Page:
Goedverwacht Paramotoring

Goedverwacht Microlight Air Strip on the fringe of Durbanville – between our hang-gliding ‘home hill’ (Rondebossie/Haystacks) and Fisantekraal airfield – was the focus of an informal ‘Fly & Braai’ for local paramotor pilots yesterday.  The strip is privately owned and used by a few microlights, but the farmer/owner generously made it and the clubhouse available for us ‘floppy wing’ pilots for the day – and a perfect day it was, too.  Everyone with an aircraft of any description anywhere in the Cape was out flying, if the airwaves and local airspace was anything to go on.  It was a challenge for paramotor pilots, though:  with nil to very little wind all morning and a waterlogged runway, takeoffs were not easy.


Once in the air, however, it was bliss:  Countryside a patchwork of yellow and deep green, dams and streams full to overflowing after the recent rain, birds and buck frolicing in the patches of wildflowers beginning to blossom in the uncultivated land, dark distant  mountains capped with sparkling snow under a cobalt sky.  Couldn’t be much better 🙂

Snow-capped Du Toits mountains

A fun challenge for the day set by our local guru – navigation without GPS (logging in a sealed pocket) around several turnpoints in the farmlands.  Before setting out, an estimation of leg and total times as well as fuel consumption had to be logged.  The fickle and unpredictable wind made the time estimation tricky, test-flying a wing (a Paramania Fusion) for the first time and leaving my cue-card on the ground didn’t help, but the task was still great fun and the views snatched between scanning the ground for my turnpoints and intermediate waypoints were beautiful.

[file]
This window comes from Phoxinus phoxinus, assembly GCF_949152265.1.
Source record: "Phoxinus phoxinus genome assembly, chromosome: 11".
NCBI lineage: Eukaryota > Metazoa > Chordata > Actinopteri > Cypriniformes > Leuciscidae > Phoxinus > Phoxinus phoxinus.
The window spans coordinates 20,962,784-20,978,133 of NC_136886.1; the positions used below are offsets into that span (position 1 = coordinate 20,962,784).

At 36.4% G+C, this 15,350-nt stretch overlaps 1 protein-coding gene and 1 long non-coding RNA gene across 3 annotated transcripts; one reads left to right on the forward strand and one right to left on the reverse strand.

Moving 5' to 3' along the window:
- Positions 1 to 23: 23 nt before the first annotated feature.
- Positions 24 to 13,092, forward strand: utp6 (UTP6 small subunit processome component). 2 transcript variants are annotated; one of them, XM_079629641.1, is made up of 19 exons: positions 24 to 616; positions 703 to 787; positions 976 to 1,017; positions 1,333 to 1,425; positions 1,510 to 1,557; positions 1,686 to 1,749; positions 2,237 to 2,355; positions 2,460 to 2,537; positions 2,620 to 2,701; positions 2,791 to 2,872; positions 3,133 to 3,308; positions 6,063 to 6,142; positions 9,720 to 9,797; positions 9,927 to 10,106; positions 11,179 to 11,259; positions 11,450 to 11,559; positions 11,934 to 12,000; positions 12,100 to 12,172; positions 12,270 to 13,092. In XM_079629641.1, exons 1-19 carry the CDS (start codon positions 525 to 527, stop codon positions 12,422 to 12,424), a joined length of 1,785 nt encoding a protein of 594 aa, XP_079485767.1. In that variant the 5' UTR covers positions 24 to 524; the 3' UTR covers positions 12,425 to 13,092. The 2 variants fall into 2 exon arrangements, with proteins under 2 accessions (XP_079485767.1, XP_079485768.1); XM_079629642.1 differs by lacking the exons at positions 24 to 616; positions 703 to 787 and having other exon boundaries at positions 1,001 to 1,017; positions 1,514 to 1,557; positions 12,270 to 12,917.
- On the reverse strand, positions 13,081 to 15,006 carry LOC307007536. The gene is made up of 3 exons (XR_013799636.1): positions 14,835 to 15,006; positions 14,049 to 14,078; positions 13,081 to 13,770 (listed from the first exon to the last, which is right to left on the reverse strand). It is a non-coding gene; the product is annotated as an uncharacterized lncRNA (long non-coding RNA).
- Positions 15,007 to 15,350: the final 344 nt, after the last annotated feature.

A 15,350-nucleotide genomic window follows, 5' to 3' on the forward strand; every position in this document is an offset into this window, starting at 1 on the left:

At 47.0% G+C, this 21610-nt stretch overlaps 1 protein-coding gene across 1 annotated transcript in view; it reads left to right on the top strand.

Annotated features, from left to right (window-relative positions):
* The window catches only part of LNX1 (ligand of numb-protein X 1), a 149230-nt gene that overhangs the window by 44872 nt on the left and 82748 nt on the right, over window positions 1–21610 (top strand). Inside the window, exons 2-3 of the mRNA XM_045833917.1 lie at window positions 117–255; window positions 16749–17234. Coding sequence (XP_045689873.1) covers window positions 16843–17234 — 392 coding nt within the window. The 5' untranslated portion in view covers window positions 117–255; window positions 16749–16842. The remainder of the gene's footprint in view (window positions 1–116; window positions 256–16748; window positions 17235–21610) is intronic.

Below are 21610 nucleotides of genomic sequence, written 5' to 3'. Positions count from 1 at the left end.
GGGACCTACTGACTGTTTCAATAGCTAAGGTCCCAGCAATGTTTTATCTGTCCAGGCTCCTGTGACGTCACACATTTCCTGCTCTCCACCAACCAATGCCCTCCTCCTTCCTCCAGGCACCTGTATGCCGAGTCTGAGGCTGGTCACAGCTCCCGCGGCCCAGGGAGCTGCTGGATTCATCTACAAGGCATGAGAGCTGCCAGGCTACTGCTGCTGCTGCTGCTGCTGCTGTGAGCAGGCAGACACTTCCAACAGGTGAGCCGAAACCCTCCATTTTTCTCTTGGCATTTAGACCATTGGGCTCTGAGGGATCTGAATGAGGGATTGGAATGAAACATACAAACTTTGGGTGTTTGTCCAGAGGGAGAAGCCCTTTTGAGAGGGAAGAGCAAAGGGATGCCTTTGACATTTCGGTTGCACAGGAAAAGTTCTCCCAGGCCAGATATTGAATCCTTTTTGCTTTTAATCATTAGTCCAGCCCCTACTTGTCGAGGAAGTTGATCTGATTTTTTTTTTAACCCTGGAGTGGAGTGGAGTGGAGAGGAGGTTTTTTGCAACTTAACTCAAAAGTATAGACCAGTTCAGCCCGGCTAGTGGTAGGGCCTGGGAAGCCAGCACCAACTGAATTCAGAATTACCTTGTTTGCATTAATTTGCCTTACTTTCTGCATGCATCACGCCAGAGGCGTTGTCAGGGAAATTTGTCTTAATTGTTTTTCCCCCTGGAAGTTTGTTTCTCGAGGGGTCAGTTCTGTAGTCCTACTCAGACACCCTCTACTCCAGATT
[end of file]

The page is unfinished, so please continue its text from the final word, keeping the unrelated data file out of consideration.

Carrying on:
Airborne over the canola

I guesstimated my leg times at 11, 10, 16 and 14 minutes respectively, and then flew 11, 9, 14 and 14 – not bad for a rank amateur.  (Click here for the tracklog on Leonardo).  In the end, between the trouble launching and the attraction of sight-seeing, no-one else took on the challenge of the 32km course, leaving me to win the small prize sponsored by Xplorer Ultraflight by default.  Oh well 😉  Much kudo’s to Keith/Xplorer for the trouble of arranging the task – it certainly made me appreciate the challenges faced by our national PPG team, currently on their way to Spain for the World Championship.

PPG Challenge turnpoint 3 - wind turbines

While some pilots who had been flying from early in the morning retired to build a fire and get the braaivleis sizzling, a few others decided to fly across the valley to Paardeberg to visit a friend.  I decided that the latter option sounded like fun, and I had another glider to test-fly – the MacPara MacJet.  After an aborted takeoff attempt featuring a switching thermal wind and an argument with the fence that left my ego and pants in tatters, I got off nicely and chased off after the group.  Unfortunately, despite the speed of the MacJet, by the time I reached the area they were inside having refreshments without a radio, and I had very vague directions and no GPS location.  Unable to spot them from the air, I went on a wandering XC tour of the countryside, with an equally vague plan of creating a triangle in the light northerly wind.  The wind, however, had other plans, and after experimenting with a southerly became quite fresh from the west.  Worried that it might become stronger and result in fuel issues, I worked crosswind back to Goedverwacht.  With the air so busy, I spent most of the flight below 600ft ASL and often less than 100ft AGL, enjoying the rich pastoral scenes interspersed with swollen streams, patches of wild flowers, small wild buck and countless birds.  Sometimes I followed the streams to see where they led; elsewhere I cruised just above the crops through the biggest fields I could find, dodging farmhouses and turbulence-inducing trees.  Magic.

Canola fields with Table Mountain in the distance

Even though it was well into the heat of the mid-day with notable thermal activity, I flew most of the way with the trims wide open in great comfort – kudo’s on this round to MacPara for a fast and stable reflex wing, which is a pleasure to fly.  I was surprised to land with a fuel burn of only 6 liters after 90 minutes in the air.  Imagine my added pleasure when MaxPunkte spat out a 52km FAI triangle  – another first.   Leonardo tracklog here.

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